Plus, the ATR is a family concept. The Q200, 300 went out of production in 2009. If BBD developed a simple stretch of the -300 without hot/high performance/costs, maybe things would have been different.

    • Thanks Keesje, you spelled out what I tried to say, an Q300+ could have done the trick. Always “felt” better for me flying in the Q300 than the Q400. Only flew twice in the ATR72, “what you see is what you get”.

      Wonder if BBD ever considered an aircraft along the lines of the AN148/158? PW1715G’s (15Klb) could be a potential engine option.

    • BBD can do the Q400 stretch as it has plenty of Power. The design is almost finished and they can after certification license a conversion of present Q400’s to 99pax Q400XL’s to independent MRO’s and to their Chinese partners. Maybe a new gbx gear ratio and new prop will be a good choise otherwise will Reinbeck be there offering a suitable prop for a Q400XL.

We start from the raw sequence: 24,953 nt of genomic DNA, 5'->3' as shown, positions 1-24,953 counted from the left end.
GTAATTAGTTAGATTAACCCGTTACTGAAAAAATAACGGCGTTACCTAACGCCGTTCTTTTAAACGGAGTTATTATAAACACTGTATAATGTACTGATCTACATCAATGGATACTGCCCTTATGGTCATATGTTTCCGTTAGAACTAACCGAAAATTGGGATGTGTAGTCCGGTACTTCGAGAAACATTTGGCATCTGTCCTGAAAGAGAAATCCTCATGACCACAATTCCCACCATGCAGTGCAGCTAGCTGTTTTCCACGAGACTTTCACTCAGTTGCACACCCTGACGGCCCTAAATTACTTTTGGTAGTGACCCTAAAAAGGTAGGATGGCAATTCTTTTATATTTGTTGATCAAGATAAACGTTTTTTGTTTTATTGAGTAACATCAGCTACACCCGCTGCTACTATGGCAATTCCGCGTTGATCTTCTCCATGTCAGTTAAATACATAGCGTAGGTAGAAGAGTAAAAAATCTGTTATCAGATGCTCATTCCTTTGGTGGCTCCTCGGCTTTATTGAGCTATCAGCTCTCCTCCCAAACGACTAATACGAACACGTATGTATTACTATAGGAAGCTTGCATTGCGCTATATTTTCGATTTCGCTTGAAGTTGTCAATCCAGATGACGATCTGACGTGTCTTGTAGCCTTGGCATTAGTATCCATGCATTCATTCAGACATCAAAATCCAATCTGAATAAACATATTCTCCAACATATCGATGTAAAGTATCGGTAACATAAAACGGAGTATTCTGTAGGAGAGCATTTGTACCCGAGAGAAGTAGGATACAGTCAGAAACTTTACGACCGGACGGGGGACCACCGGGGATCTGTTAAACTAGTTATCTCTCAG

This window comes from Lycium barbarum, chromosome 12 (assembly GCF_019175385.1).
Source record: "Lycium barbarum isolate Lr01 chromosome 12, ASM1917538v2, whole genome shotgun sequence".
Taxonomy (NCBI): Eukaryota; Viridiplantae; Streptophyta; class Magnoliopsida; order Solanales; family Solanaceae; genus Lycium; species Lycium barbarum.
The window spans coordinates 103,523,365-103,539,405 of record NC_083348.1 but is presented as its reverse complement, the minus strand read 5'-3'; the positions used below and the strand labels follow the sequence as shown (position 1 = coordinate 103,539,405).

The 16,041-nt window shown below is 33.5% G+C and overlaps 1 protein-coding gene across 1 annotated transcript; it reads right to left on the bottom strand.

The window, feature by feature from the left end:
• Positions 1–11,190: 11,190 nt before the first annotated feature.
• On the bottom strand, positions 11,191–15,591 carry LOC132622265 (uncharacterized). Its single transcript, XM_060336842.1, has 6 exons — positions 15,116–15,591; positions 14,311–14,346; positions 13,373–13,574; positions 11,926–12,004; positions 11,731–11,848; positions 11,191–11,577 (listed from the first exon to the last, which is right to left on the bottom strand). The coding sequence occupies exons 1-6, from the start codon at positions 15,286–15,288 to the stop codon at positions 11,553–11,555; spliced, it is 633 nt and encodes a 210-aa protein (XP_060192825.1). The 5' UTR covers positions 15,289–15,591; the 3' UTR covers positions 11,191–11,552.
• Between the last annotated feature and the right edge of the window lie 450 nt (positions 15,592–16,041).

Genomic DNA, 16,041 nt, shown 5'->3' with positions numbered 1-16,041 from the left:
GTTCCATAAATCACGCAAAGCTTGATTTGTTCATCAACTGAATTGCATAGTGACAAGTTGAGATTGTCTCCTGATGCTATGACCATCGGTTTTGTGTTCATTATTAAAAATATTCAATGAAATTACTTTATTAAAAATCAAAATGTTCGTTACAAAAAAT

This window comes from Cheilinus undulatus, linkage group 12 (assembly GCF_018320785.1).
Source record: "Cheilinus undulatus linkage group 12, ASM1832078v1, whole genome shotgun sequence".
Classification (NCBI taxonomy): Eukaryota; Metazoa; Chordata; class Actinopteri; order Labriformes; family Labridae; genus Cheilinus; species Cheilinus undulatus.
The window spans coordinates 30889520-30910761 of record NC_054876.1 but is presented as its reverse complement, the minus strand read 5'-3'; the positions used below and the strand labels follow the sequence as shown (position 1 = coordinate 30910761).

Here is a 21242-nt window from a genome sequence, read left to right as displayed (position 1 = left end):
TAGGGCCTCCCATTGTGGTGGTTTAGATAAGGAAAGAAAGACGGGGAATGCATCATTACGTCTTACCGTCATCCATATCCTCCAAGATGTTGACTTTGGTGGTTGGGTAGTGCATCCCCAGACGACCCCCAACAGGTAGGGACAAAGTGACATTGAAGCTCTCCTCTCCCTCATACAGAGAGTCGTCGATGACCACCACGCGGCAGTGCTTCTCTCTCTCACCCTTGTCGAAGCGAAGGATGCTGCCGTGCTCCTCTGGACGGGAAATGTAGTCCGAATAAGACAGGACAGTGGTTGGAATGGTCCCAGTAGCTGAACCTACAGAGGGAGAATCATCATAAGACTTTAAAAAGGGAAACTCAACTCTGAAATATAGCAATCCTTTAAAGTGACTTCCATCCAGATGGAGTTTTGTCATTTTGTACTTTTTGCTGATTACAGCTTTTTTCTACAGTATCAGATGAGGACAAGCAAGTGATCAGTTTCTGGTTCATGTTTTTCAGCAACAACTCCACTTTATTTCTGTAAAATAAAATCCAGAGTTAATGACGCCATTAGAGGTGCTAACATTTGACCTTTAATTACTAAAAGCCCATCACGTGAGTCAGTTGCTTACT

4. A stretch is really the answer for the q400.

    As it is, it has more than enough power and wing to support a 4 or 5 row stretch. The increase in empty weight would be offset by shorter range but even if it still has a 7-800nm range, that puts it right in the sweet spot of most Tprop routes, and would give it world beating CASM.

    It would differentiate itself from the ATR, allow BBD to offer 2 planes to airlines, and breath new life into the Q.

  5. Most of the great comments are focused on aircraft performance, but BBD also need to focus on customer support improvements, such as spare parts availability and FSR support, which have deteriorated during their financial slumps.